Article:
He acknowledged the impossibility of immediate payment,
the propriety of an explanatory convention, and said,
that they were disposed to allow a reasonable time.
We mentioned the term of five years, including the
present; but that judgments might be allowed immediately,
only dividing the execution into equal and annual
parts, so that the last should be levied by the close
of the year 1790. This seemed to be quite agreeable
to him, and to be as short a term as would be insisted
on by them. Proceeding to the sum to be demanded,
we agreed that the principal, with the interest incurring
before and after the war, should be paid; but as to
that incurring during the war, we differed from him.
He urged its justice with respect to themselves, who
had laid out of the use of their money during that
period. This was his only topic. We opposed
to it all those which circumstances, both public and
private, gave rise to. He appeared to feel their
weight, but said the renunciation of this interest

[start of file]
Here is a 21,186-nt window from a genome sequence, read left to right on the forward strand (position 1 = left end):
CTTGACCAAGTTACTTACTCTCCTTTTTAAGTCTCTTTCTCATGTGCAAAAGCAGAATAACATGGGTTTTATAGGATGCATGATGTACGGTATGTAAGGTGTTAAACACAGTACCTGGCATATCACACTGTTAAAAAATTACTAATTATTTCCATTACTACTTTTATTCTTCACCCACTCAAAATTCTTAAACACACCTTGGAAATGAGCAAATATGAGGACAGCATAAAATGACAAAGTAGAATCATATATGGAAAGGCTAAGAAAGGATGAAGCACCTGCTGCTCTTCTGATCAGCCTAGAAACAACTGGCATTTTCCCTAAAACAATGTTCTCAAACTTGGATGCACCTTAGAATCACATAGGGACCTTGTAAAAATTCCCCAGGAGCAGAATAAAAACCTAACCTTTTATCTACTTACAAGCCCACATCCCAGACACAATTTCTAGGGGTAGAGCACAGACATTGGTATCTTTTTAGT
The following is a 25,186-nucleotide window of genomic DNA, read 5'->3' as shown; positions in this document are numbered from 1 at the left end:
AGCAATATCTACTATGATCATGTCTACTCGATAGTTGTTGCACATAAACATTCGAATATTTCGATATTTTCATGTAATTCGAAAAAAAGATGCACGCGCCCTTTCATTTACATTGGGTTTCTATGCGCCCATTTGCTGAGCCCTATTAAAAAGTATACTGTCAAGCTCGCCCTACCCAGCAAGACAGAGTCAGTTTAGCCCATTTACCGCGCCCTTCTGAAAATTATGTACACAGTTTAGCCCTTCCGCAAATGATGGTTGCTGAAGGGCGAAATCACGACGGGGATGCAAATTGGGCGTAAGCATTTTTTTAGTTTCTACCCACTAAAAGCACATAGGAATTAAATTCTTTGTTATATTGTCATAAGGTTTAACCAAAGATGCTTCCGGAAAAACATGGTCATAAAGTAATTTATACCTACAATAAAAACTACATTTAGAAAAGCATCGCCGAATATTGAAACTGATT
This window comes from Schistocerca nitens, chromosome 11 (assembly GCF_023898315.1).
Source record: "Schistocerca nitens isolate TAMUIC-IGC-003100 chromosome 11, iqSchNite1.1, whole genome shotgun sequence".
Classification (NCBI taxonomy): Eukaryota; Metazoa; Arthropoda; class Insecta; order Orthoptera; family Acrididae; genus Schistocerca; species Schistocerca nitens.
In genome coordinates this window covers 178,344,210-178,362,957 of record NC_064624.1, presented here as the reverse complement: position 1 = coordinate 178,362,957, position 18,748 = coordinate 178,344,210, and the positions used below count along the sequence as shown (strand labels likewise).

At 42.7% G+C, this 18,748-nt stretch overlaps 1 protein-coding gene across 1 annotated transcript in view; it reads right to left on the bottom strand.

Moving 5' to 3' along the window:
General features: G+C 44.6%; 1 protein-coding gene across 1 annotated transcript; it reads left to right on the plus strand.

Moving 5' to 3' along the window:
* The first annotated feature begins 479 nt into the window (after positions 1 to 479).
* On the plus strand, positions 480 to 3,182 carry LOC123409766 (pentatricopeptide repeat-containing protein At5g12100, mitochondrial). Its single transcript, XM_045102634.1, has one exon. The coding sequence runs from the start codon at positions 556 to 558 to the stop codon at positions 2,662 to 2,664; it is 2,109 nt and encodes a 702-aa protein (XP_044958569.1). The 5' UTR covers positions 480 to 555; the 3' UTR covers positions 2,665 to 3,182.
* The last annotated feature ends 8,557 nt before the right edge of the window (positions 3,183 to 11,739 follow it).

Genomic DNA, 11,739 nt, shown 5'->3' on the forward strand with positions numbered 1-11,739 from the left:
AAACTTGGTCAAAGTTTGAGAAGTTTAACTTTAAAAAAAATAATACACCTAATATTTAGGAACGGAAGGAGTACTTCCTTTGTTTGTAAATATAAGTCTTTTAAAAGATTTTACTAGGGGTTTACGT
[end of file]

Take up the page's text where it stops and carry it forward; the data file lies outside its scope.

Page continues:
was a bitter pill, and such a one as the merchants
here could not swallow. He wished, that no declaration
should be made as to this article: but we observed,
that if we entered into explanatory declarations of
the points unfavorable to us, we should expect, as
a consideration for this, corresponding declarations
on the parts in our favor. In fact, we supposed
his view was to leave this part of the interest to
stand on the general expressions of the treaty, that
they might avail themselves, in individual cases, of
the favorable dispositions of debtors or of juries.
We proceeded to the necessity of arrangements of our
future commerce, were it only as a means of enabling
our country to pay its debts. We suggested, that
they had been contracted while certain modes of remittance
had existed here, which had been an inducement to
us to contract these debts. He said he was not
authorized to speak on the subject of the future commerce.
He appeared really and feelingly anxious, that arrangements
should be stipulated as to the payment of the old
debts, said he would proceed in that moment to Lord
Caermarthen’s, and discuss the subject with him,
and that we might expect to hear from him. He
took leave, and we have never since heard from him
or any other person on the subject. Congress will
judge how far these conversations should influence
their future proceedings, or those of the States.
I have the honor to be, with the highest respect and
esteem, Sir, your most obedient, humble servant,
TO JAMES MADISON.
London, April 25, 1786.
Some of the objects of the joint commission, with
which we were honored by Congress, called me to this
place about six weeks ago. To-morrow I set out
on my return to Paris. With this nation nothing
is done; and it is now decided, that they intend to
do nothing with us.